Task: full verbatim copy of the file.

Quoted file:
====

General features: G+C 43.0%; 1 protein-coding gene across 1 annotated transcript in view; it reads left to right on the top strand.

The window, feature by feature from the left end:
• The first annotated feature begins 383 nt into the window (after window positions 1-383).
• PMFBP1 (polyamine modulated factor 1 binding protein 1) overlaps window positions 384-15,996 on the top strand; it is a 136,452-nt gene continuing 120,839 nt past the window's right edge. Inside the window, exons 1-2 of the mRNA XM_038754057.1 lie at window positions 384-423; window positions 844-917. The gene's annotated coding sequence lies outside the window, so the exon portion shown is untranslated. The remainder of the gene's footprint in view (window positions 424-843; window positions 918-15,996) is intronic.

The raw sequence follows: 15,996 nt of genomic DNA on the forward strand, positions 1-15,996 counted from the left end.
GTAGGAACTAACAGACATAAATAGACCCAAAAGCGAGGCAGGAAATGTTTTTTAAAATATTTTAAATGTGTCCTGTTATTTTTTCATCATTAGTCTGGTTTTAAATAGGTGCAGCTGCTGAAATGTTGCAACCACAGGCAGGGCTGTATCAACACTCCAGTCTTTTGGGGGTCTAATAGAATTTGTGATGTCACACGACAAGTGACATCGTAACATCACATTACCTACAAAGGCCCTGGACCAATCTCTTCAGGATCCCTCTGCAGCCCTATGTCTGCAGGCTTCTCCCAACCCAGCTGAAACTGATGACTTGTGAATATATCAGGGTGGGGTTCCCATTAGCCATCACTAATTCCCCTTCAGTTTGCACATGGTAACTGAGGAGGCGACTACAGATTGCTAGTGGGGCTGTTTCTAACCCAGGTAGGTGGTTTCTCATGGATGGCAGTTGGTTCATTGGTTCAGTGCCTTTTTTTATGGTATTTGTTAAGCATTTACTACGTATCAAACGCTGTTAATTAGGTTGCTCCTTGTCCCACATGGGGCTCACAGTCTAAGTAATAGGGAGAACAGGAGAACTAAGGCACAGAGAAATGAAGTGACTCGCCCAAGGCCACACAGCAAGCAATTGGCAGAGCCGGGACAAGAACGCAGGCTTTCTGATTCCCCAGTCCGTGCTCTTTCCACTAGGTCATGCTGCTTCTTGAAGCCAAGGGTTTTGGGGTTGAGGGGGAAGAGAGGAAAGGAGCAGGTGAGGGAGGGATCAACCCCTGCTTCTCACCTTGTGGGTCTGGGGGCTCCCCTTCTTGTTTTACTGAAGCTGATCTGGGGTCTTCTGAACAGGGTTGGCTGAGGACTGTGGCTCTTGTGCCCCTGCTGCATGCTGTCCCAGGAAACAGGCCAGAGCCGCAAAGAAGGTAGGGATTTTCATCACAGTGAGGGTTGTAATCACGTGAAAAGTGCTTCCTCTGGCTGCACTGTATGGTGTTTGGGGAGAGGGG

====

General features: G+C 43.0%; 1 protein-coding gene across 1 annotated transcript in view; it reads left to right on the top strand.

The window, feature by feature from the left end:
• The first annotated feature begins 383 nt into the window (after window positions 1-383).
• PMFBP1 (polyamine modulated factor 1 binding protein 1) overlaps window positions 384-15,996 on the top strand; it is a 136,452-nt gene continuing 120,839 nt past the window's right edge. Inside the window, exons 1-2 of the mRNA XM_038754057.1 lie at window positions 384-423; window positions 844-917. The gene's annotated coding sequence lies outside the window, so the exon portion shown is untranslated. The remainder of the gene's footprint in view (window positions 424-843; window positions 918-15,996) is intronic.

The raw sequence follows: 15,996 nt of genomic DNA on the forward strand, positions 1-15,996 counted from the left end.
GTAGGAACTAACAGACATAAATAGACCCAAAAGCGAGGCAGGAAATGTTTTTTAAAATATTTTAAATGTGTCCTGTTATTTTTTCATCATTAGTCTGGTTTTAAATAGGTGCAGCTGCTGAAATGTTGCAACCACAGGCAGGGCTGTATCAACACTCCAGTCTTTTGGGGGTCTAATAGAATTTGTGATGTCACACGACAAGTGACATCGTAACATCACATTACCTACAAAGGCCCTGGACCAATCTCTTCAGGATCCCTCTGCAGCCCTATGTCTGCAGGCTTCTCCCAACCCAGCTGAAACTGATGACTTGTGAATATATCAGGGTGGGGTTCCCATTAGCCATCACTAATTCCCCTTCAGTTTGCACATGGTAACTGAGGAGGCGACTACAGATTGCTAGTGGGGCTGTTTCTAACCCAGGTAGGTGGTTTCTCATGGATGGCAGTTGGTTCATTGGTTCAGTGCCTTTTTTTATGGTATTTGTTAAGCATTTACTACGTATCAAACGCTGTTAATTAGGTTGCTCCTTGTCCCACATGGGGCTCACAGTCTAAGTAATAGGGAGAACAGGAGAACTAAGGCACAGAGAAATGAAGTGACTCGCCCAAGGCCACACAGCAAGCAATTGGCAGAGCCGGGACAAGAACGCAGGCTTTCTGATTCCCCAGTCCGTGCTCTTTCCACTAGGTCATGCTGCTTCTTGAAGCCAAGGGTTTTGGGGTTGAGGGGGAAGAGAGGAAAGGAGCAGGTGAGGGAGGGATCAACCCCTGCTTCTCACCTTGTGGGTCTGGGGGCTCCCCTTCTTGTTTTACTGAAGCTGATCTGGGGTCTTCTGAACAGGGTTGGCTGAGGACTGTGGCTCTTGTGCCCCTGCTGCATGCTGTCCCAGGAAACAGGCCAGAGCCGCAAAGAAGGTAGGGATTTTCATCACAGTGAGGGTTGTAATCACGTGAAAAGTGCTTCCTCTGGCTGCACTGTATGGTGTTTGGGGAGAGGGG